The 7 Best Lean-tos & Shelters on the Appalachian Trail
According to thru-hiker, photographer, author of new book "The Appalachian Trail: Backcountry Shelters, Lean-Tos, and Huts"
Sarah Jones Decker
Extending nearly 2,200 miles from Georgia to Maine, the Appalachian Trail is one of the most famous hiking trails in the world—and reportedly the longest hiking-only trail (the PCT allows horses). For thru-hikers and day trippers alike, one constant connects the “Green Tunnel”—the shelters.
Peppered every eight miles throughout the route, across all 14 states, over 250 historic shelters, lean-tos, and huts dot the route, offering much more than just a dry roof for weary and weathered hikers. Designs vary, as do construction materials and styles, though most maintain the longstanding tradition of being a three-sided structure with a slanted roof and one open side. Simple, yet iconic.
To pay tribute to these places of refuge and architectural significance, photographer and writer—and 2008 AT thru-hiker—Sarah Jones Decker undertook the tremendous task of cataloging each, resulting in the new book “The Appalachian Trail: Backcountry Shelters, Lean-tos, and Huts,” published this summer by Rizzoli.
Packed cover to cover with detailed history, images, stories, and maps, the stout book is a dang fine companion for a morning’s first cup of coffee or a cold drink at the end of the day—both perfect times to day dream of your next adventure. But for the AT novice, all those structures can begin to blend together. So, we reached out to Jones Decker and asked her to pick her top five favorites (she delivered her top seven, as no doubt this task was like choosing a favorite child). The following is her response in full.
"I often hear 'oh, they are all the same,' and that statement couldn’t be farther from the reality I documented over the two year project." - Sarah Jones Decker
7. Roan High Knob Shelter, NC
Only a few enclosed structures exist along the trail and I am intrigued by these old fire warden cabins that have been given a second chance. Many of the structures have come and gone, but a few were converted from single residence to shelters for overnight guests. Roan High Knob in North Carolina, the highest shelter on the AT at 6,285ft, is a great example. Virginia’s Chestnut Knob Shelter is a stone shelter example at 4,409 ft elevation, and the Firewarden’s Cabin, aka Smart’s Ranger Cabin, in New Hampshire still stands nearby the fire tower. Every time I stayed at one of these, the weather outside made me glad that I was in a shelter with four walls.
6. Overmountain Shelter, NC
A list of unique shelters wouldn’t be complete without the famous red barn in North Carolina, home to one of the best views from a shelter on the trail. I stopped for lunch here on my thru-hike and a decade later spent a night with my infant daughter on her first overnight camping trip. That night, I talked with friends about the idea I had about writing a book about all the shelters on the trail. Four months later, this massive documentary project began. [Ed Note: this shelter is currently closed due to being unsafe for overnight guests, but camping is still allowed nearby.]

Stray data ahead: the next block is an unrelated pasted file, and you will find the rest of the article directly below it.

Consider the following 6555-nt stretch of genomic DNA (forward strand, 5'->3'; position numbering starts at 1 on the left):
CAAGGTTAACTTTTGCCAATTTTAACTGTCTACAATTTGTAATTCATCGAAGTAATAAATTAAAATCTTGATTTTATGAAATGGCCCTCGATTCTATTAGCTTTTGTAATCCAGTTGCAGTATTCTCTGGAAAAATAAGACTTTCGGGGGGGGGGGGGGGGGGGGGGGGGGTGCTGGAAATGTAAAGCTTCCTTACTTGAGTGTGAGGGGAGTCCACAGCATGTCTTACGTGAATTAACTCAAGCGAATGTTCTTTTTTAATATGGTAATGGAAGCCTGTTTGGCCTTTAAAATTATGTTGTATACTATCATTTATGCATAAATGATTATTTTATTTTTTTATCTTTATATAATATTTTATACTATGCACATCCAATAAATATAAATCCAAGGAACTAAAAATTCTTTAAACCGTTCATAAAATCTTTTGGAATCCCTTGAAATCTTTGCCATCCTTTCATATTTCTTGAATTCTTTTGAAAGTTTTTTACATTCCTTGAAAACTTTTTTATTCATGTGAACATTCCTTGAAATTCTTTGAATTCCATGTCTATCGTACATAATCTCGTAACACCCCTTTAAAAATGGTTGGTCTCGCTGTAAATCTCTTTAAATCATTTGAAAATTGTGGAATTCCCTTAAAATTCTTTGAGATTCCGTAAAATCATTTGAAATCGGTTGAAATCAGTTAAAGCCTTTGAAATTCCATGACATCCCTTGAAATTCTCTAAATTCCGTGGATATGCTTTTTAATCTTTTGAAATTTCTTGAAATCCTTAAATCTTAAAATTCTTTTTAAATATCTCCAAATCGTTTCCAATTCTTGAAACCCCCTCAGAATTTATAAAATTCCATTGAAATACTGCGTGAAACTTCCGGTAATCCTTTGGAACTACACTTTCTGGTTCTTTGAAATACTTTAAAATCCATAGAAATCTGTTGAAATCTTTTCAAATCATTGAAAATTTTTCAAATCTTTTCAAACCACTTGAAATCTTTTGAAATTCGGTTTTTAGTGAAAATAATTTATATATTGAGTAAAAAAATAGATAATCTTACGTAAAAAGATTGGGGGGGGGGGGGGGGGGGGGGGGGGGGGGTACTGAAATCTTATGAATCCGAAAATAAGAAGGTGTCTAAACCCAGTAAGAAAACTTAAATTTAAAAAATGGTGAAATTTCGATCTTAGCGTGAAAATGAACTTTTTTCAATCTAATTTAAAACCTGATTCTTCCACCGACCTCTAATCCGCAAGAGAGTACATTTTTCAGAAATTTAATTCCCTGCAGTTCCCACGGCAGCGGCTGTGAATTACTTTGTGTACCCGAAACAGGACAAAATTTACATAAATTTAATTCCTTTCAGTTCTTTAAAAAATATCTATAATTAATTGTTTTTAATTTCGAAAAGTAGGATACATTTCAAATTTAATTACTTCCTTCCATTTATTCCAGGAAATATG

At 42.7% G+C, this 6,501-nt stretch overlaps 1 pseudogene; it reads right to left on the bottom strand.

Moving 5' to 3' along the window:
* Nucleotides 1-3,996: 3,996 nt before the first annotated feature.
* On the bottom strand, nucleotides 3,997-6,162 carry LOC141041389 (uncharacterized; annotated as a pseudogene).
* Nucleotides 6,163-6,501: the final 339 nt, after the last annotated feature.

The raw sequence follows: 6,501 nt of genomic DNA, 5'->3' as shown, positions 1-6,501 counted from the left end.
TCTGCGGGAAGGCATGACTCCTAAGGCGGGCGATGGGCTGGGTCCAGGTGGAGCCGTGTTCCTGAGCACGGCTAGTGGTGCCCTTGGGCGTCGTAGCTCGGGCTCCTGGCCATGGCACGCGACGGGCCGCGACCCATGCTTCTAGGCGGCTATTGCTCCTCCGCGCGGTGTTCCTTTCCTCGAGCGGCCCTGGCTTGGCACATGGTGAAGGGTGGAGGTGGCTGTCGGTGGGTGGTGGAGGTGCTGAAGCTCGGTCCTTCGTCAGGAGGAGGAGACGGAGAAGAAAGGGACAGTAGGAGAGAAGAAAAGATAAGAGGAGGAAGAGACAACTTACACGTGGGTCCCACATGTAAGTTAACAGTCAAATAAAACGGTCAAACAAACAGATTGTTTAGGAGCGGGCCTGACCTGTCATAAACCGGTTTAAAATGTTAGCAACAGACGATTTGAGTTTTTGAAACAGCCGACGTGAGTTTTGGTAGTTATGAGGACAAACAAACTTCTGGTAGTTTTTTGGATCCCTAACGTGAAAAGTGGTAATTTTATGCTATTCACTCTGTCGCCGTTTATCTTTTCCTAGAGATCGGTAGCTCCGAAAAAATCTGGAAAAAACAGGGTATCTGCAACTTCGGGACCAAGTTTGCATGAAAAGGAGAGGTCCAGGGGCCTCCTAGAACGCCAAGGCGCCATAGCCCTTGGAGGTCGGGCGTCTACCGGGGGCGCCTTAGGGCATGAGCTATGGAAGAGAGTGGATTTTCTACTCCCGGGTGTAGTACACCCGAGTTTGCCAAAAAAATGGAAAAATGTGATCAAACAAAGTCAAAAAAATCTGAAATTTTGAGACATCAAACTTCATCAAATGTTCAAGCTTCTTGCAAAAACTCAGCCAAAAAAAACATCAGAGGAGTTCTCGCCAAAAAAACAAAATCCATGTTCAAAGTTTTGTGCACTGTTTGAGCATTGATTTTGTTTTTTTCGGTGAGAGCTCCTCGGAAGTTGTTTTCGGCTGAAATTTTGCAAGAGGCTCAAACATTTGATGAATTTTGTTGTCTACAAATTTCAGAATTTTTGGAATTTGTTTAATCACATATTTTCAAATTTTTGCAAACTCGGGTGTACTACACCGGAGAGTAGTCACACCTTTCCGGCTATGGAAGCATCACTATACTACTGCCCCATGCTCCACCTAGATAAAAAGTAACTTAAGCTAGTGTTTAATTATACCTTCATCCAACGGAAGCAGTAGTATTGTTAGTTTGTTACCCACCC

5. Lakes of the Clouds Hut in the Whites, NH
Far from a simple lean-to, the Huts of New Hampshire’s White Mountains have provided service to hikers since the first hut opened in 1888. Huts have bunkrooms, common dining areas, and bathrooms, and the staff, known as Croo, prepare cooked meals. If I had to pick one, I guess it would be the famous Lakes of the Clouds, because that’s where it all started for me—I hiked the section with my Grandfather when I was 16 and he was 71. I have been hooked on backpacking ever since. Built in 1915, this large stone and weathered wood structure sits picturesquely out on a rocky ridge of the White Mountains below Mt. Washington and its famous observatory.
4. William Brien Memorial Shelter, NY
This older rock shelter with an inside fireplace, built in 1933, is one of the oldest on the trail and is a great example of utilizing building materials from the nearby environment. The idea of stacking rock like that just blows my mind. Stone structures stand the test of time, but only 33 of the trail’s originals currently still exist and are in use. There are two stone shelters—one north and one south—on the trail from William Brien, that were both built in 1928, and these three structures make up the oldest three in a row that remain along the AT. Almost all the stone shelters have fireplaces on one wall.
3. William Penn Shelter, PA
Built in 1993, this one-of-a-kind structure has a sleeping loft with windows and is a great example of how a three-sided structure can be just one aspect of the design.
2. Bryant Ridge Shelter, VA
This shelter was built in 1992 with timbers pulled in by logging horses from a nearby road, and to me, it’s a work of art. A unique tri-level timber design dedicated to architect Nelson Leavell Garnett Jr. by his architecture classmates. There are multiple covered areas and it can sleep up to 16 people.
1. Spring Mountain Shelter, TN
I love the old shelters. Imagine the tales these structures could share, having sat on this well-traveled trail for almost 90 years already. I love Spring Mountain Shelter (my cover image) because it is a great example of the early classic Adirondack shelter design that has inspired backcountry structures for generations. Spring Mountain sits right on the trail along the NC/TN border and has a blaze painted right on it. It was built in 1938 with logs milled nearby by the Civilian Conservation Corps (CCC). I live near the trail outside of Hot Springs, NC and get to visit this one often on trail runs. It is small compared to many newer shelters, and not perfect, but imagine if those walls could talk…
The Appalachian Trail: Backcountry Shelters, Lean-tos, and Huts is available now for $25—purchase directly from Sarah Jones Decker for a signed copy.